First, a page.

4
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1answer
59 views

Finding minimum time to raise a bucket

First of all, I wonder: in $F=ma$ does the acceleration have to be constant? I believe so but, just as confirmation. Problem: A 4.80 kg bucket of water is accelerated upward by a cord of ...
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6answers
1k views

Why is friction force negative in ice skater problem?

A 68.5 kg skater moving initially at 2.40m/s on rough horizontal ice comes to rest uniformly in 3.52s due to friction from the ice. What force does friction exert on the skater? I am not really ...
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2answers
89 views

how is this kind of rolling motion possible?

I was solving this problem : Suppose you put a sphere in a rough ground with velocity of center of mass $v_{cm}= v_o$ in the positive $x$ axis and with anticlockwise angular momentum $\omega_o$ so ...
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2answers
39 views

What is the work done?

A painter uses 1.93kJ of mechanical energy to pull on the rope and lift a 20kg paint barrel at constant speed to a height of 7.5m above the ground. How much work was done lifting the paint barrel? ...
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2answers
89 views

How to solve this pendulum problem using kinematics, not the principles of conservation of energy?

I have this question, because typically problems that can be solve using conservation of energy or just energy-related principles, can usually be solved sing kinematic equations. (At least is what I ...
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3answers
53 views

Is work-kinetic energy theorem useless?

This is how my book explains it: $W_{net} = \delta K$ Since the net work is tied to changes in kinetic energy and changes in speed, a mass must accelerate in order for net work to be nonzero. ...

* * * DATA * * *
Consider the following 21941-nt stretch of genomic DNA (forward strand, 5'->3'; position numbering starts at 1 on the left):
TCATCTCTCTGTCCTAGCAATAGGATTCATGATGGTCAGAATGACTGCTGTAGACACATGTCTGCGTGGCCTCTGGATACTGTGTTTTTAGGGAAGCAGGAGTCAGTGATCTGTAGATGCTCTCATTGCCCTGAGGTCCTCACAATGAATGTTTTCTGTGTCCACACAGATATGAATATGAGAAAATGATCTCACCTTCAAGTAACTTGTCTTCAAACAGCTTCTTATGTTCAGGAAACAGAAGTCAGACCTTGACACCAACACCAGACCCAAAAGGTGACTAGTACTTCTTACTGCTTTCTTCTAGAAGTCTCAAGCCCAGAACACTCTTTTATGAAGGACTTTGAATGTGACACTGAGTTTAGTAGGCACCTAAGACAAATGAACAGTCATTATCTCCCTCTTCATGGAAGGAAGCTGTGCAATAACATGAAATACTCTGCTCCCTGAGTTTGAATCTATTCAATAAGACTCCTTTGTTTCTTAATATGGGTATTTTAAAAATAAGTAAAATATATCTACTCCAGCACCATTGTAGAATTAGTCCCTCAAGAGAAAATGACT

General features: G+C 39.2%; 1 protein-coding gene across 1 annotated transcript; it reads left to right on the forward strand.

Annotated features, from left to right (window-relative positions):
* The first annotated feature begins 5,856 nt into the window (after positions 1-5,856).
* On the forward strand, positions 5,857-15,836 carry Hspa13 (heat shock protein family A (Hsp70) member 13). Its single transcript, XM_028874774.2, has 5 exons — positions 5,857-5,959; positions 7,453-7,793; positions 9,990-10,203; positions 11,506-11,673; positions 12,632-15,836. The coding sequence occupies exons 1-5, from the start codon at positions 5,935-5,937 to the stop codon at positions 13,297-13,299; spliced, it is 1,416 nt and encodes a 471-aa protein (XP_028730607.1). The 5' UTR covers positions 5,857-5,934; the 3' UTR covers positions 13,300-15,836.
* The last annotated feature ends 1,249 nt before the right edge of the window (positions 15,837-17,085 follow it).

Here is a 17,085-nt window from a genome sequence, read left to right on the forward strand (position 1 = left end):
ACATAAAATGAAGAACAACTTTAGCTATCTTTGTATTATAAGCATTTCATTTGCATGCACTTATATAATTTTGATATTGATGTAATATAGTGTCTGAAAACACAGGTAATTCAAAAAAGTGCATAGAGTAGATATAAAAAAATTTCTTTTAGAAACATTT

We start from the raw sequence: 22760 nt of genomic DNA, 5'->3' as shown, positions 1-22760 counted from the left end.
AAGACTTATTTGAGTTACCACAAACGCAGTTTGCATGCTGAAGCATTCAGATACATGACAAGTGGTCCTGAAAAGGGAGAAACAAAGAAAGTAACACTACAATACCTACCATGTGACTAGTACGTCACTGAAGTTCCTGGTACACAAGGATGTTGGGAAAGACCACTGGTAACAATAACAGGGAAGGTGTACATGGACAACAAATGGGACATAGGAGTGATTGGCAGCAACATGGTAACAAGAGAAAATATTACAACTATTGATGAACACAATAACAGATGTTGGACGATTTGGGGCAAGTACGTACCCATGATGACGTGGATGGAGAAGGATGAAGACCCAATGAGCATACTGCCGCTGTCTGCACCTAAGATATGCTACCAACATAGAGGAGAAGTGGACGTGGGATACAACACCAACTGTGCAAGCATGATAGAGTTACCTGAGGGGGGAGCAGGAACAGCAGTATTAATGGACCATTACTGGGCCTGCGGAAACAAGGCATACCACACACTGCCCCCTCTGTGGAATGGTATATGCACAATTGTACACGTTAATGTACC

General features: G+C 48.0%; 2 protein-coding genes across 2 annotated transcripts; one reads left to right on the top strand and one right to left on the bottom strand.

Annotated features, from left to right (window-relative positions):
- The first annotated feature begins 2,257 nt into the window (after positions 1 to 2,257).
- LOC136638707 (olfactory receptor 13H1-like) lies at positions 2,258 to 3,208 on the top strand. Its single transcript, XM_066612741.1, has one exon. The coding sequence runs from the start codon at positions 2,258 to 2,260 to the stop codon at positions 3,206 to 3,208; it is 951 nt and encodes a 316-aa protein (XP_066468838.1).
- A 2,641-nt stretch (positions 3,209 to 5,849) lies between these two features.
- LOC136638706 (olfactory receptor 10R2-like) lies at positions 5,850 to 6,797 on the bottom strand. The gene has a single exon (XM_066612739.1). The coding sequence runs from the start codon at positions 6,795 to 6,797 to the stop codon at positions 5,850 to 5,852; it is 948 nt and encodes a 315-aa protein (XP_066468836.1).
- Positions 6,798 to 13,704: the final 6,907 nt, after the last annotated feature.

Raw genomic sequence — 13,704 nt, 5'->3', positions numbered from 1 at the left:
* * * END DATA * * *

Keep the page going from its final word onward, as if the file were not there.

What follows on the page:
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4answers
152 views

What exactly is work?

What exactly is work? My book confuses me: a force can lift an object to a height h, or it can accelerate an object through gravity. In all these cases, a force displaces an object and change the ...
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3answers
94 views

Trajectory of rolling billiard ball after collision with another billiard ball with same mass

So, according to this article http://www.real-world-physics-problems.com/physics-of-billiards.html , the trajectory of white (cue) ball is always perpendicular to the line connecting center of ball ...
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3answers
77 views

Is there a general rule for determining the direction of tension force?

Tension, for me, is a tricky thing. After finishing a related chapter of my book and watching a video, I still can't get a hang of it. Here is a situation: My knowledge is that tension, just like ...
2
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1answer
43 views

Why not include the energy exerted by the pitcher in a kinematics problem of a flying baseball?

I solved the question below using the principle of conservation of energy. Namely, i calculated that $$\text{KE}(i)+ (\text{Friction} \times \text{Displacment})(\cos 180) = \text{KE}(f) \, .$$ I found ...